Exhibit: A brief history of Korean robots

Exhibit: A brief history of Korean robots

Humanoids and babybots go on display at the Seoul Museum of History
Centaur, Korea's first humanoid, was developed in 1998 and has four legs and the intelligence of a child. A very robotic child.

Meet Mero the android, or “the job terminator,” as Time magazine called it in an article about the50 best inventions of 2010.

The one-year-old robot was initially developed as an “English-teaching robot” for Korean schools, with the potential to run foreign English teachers out of business.

Seoul Museum of HistoryMero made it on to Time magazine's "best inventions" list along with a lifeguard robot and sarcasm-detecting software.

One of the 12 robots on display in a mini-exhibition at the Seoul Museum of History, Mero is 65 centimeters tall, weighs 4 kilos and counts “care-giving for the elderly” and “telling jokes” among its many estimable qualifications.

Held in conjunction with the Korea Institute of Science and Technology, the Seoul Museum of History exhibit runs until January 15.

The exhibit places special focus on care-giving humanoids, ranging from Silbot, “Friend of Grandparents,” to the apron-clad Small Wonder-esque (remember that TV show about the robot daughter?) Mahru-M.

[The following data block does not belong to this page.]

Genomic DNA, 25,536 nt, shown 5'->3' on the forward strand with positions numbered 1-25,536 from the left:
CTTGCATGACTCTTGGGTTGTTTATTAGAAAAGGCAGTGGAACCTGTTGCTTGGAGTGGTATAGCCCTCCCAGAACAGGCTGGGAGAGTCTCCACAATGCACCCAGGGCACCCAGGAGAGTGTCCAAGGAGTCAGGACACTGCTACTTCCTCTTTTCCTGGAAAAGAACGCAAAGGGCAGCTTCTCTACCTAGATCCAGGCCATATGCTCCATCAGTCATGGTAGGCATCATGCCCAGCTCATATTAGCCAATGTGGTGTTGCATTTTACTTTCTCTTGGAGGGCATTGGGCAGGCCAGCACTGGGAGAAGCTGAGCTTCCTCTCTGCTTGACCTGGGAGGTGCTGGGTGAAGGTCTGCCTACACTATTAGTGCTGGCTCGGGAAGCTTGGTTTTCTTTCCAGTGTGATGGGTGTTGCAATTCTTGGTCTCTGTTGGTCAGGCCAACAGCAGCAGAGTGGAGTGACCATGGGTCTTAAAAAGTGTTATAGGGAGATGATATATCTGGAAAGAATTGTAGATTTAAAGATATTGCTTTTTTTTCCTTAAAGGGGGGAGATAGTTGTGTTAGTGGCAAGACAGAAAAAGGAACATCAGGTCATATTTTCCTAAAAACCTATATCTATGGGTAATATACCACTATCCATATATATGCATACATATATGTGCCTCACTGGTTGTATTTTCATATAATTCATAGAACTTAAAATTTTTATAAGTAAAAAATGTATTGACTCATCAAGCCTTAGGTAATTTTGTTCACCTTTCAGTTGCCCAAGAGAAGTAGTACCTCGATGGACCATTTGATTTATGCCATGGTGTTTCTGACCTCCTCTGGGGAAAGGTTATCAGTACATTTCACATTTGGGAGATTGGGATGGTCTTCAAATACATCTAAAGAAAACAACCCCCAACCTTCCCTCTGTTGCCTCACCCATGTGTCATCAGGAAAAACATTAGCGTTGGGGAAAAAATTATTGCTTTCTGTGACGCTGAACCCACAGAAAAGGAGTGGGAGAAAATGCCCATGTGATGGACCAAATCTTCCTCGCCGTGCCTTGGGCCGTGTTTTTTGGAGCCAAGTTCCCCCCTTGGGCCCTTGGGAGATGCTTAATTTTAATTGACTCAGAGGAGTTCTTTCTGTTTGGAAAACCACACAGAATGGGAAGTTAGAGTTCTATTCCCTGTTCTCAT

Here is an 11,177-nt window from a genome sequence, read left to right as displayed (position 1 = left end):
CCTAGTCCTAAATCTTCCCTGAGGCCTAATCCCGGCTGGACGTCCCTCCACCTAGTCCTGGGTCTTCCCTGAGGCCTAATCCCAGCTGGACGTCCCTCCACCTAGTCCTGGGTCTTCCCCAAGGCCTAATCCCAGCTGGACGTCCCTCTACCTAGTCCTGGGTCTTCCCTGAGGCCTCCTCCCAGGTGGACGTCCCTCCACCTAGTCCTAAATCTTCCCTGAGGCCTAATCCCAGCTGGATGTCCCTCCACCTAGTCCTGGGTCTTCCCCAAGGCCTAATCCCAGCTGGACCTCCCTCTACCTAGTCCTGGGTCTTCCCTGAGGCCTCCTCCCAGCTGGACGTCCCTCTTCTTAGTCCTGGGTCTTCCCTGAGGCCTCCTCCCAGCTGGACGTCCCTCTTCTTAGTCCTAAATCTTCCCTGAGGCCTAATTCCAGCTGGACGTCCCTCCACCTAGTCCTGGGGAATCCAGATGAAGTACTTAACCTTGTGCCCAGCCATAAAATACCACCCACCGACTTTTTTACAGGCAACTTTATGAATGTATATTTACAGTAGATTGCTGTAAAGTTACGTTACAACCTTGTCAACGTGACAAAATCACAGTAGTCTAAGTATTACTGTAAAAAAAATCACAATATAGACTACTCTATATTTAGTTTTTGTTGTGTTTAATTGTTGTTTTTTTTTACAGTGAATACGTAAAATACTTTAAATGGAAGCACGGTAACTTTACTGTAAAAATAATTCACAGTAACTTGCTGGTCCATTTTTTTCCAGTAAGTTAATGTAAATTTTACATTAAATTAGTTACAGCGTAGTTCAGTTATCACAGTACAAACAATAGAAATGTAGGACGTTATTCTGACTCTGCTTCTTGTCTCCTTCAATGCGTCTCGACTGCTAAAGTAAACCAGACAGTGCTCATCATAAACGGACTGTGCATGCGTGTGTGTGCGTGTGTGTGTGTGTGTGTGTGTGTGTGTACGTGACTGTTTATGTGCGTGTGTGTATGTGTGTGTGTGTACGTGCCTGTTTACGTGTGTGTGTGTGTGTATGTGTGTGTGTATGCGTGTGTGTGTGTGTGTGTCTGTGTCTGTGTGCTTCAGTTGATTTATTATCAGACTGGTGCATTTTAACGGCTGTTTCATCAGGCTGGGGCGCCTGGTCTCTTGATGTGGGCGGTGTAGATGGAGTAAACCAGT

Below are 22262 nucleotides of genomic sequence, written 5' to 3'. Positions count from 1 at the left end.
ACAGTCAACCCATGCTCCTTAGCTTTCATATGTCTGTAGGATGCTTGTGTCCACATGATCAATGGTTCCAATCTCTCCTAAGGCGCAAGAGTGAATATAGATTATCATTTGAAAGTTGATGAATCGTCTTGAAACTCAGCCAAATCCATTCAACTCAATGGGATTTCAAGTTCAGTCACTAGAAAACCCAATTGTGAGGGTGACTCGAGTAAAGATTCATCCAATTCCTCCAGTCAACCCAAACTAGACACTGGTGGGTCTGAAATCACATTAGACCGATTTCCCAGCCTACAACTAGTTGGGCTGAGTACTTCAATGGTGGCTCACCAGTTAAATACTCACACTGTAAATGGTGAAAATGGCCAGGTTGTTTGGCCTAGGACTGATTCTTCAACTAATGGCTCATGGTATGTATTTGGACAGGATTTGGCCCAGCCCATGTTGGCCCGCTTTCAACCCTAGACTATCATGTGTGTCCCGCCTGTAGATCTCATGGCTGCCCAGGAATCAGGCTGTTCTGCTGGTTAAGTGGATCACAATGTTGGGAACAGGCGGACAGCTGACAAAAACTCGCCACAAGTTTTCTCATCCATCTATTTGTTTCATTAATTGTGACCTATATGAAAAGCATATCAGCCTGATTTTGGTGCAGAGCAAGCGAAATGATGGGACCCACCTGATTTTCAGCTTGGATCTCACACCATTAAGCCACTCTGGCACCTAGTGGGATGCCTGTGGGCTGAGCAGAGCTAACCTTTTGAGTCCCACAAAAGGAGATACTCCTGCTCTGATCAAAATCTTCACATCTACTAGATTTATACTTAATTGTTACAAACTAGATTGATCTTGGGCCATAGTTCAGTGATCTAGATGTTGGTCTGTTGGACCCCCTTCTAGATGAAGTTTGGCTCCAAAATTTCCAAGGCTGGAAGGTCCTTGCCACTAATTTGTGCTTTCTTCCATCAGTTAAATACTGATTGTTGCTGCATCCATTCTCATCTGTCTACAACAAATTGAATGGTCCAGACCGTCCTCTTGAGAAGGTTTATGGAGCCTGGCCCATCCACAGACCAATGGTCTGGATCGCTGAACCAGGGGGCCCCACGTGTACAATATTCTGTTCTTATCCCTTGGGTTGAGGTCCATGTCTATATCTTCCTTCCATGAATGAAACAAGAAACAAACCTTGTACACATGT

Like Mero, Engkey was developed to teach English.
Of the robots on display, the Robokin has the best chance of making it into sci-fi horror movie.

Developed as an apparel displaying mannequin with movie star looks (one is modeled after film star Lee Jun-ki, another after actress Han Chae-ah, although the resemblance is minimal at best), Robokin looks more like a Madame Tussaud wax figure but can mimic your behavior after motion-capture processing.

Admission is free.

Seoul Museum of History, 2-1 Sinmun-ro 1 ga, Jongro-ku (종로구 신문로1가 2-1); +82 2 724 0114; www.museum.seoul.kr

Open Tuesday–Friday 9 a.m.–9 p.m.; Saturday, Sunday and holidays 9 a.m.-7 p.m. (November–February 9 a.m-6 p.m.) Closed Monday.

Silbot can play "Alzheimer-delaying games" with the elderly.

Mahru-M can clean and carry out simple chores, and "gets smarter over time" with constant updates via external networks.

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